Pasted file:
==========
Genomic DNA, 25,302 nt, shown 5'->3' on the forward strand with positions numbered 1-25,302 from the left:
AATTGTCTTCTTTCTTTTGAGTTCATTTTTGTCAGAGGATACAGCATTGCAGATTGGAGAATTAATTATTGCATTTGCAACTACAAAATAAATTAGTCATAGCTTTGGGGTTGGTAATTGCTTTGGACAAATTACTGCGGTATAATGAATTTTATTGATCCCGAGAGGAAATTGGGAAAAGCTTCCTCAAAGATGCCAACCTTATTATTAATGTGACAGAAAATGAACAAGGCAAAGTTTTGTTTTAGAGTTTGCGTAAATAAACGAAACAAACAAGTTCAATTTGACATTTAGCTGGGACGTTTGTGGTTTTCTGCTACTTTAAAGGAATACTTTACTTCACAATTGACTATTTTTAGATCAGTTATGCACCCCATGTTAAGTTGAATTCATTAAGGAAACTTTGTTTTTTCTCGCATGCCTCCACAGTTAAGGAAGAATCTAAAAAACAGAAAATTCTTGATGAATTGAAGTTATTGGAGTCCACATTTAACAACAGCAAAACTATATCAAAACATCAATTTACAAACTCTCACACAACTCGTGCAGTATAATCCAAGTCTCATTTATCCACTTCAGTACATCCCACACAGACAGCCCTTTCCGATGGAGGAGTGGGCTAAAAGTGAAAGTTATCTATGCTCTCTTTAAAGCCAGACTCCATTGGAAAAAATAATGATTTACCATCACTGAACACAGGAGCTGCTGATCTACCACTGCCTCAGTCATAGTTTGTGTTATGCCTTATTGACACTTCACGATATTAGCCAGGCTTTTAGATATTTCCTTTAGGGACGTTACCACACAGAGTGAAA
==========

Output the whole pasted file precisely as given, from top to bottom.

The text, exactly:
Genomic DNA, 25,302 nt, shown 5'->3' on the forward strand with positions numbered 1-25,302 from the left:
AATTGTCTTCTTTCTTTTGAGTTCATTTTTGTCAGAGGATACAGCATTGCAGATTGGAGAATTAATTATTGCATTTGCAACTACAAAATAAATTAGTCATAGCTTTGGGGTTGGTAATTGCTTTGGACAAATTACTGCGGTATAATGAATTTTATTGATCCCGAGAGGAAATTGGGAAAAGCTTCCTCAAAGATGCCAACCTTATTATTAATGTGACAGAAAATGAACAAGGCAAAGTTTTGTTTTAGAGTTTGCGTAAATAAACGAAACAAACAAGTTCAATTTGACATTTAGCTGGGACGTTTGTGGTTTTCTGCTACTTTAAAGGAATACTTTACTTCACAATTGACTATTTTTAGATCAGTTATGCACCCCATGTTAAGTTGAATTCATTAAGGAAACTTTGTTTTTTCTCGCATGCCTCCACAGTTAAGGAAGAATCTAAAAAACAGAAAATTCTTGATGAATTGAAGTTATTGGAGTCCACATTTAACAACAGCAAAACTATATCAAAACATCAATTTACAAACTCTCACACAACTCGTGCAGTATAATCCAAGTCTCATTTATCCACTTCAGTACATCCCACACAGACAGCCCTTTCCGATGGAGGAGTGGGCTAAAAGTGAAAGTTATCTATGCTCTCTTTAAAGCCAGACTCCATTGGAAAAAATAATGATTTACCATCACTGAACACAGGAGCTGCTGATCTACCACTGCCTCAGTCATAGTTTGTGTTATGCCTTATTGACACTTCACGATATTAGCCAGGCTTTTAGATATTTCCTTTAGGGACGTTACCACACAGAGTGAAA